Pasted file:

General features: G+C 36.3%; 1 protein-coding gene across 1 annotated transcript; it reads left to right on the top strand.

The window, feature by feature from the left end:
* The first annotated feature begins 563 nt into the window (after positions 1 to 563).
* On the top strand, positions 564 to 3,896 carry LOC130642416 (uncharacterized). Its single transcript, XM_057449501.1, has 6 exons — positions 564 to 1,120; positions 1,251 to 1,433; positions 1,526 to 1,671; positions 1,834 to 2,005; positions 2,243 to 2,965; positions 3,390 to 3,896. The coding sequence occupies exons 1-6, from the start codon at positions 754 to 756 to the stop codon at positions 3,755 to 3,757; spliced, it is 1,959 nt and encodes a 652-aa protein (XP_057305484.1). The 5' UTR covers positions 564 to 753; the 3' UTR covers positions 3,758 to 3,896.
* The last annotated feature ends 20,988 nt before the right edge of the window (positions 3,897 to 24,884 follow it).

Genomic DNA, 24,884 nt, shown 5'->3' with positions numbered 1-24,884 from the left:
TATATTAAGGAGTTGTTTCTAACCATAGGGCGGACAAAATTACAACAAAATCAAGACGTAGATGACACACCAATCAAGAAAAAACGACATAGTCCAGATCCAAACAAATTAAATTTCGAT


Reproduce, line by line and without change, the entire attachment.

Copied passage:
General features: G+C 36.3%; 1 protein-coding gene across 1 annotated transcript; it reads left to right on the top strand.

The window, feature by feature from the left end:
* The first annotated feature begins 563 nt into the window (after positions 1 to 563).
* On the top strand, positions 564 to 3,896 carry LOC130642416 (uncharacterized). Its single transcript, XM_057449501.1, has 6 exons — positions 564 to 1,120; positions 1,251 to 1,433; positions 1,526 to 1,671; positions 1,834 to 2,005; positions 2,243 to 2,965; positions 3,390 to 3,896. The coding sequence occupies exons 1-6, from the start codon at positions 754 to 756 to the stop codon at positions 3,755 to 3,757; spliced, it is 1,959 nt and encodes a 652-aa protein (XP_057305484.1). The 5' UTR covers positions 564 to 753; the 3' UTR covers positions 3,758 to 3,896.
* The last annotated feature ends 20,988 nt before the right edge of the window (positions 3,897 to 24,884 follow it).

Genomic DNA, 24,884 nt, shown 5'->3' with positions numbered 1-24,884 from the left:
TATATTAAGGAGTTGTTTCTAACCATAGGGCGGACAAAATTACAACAAAATCAAGACGTAGATGACACACCAATCAAGAAAAAACGACATAGTCCAGATCCAAACAAATTAAATTTCGAT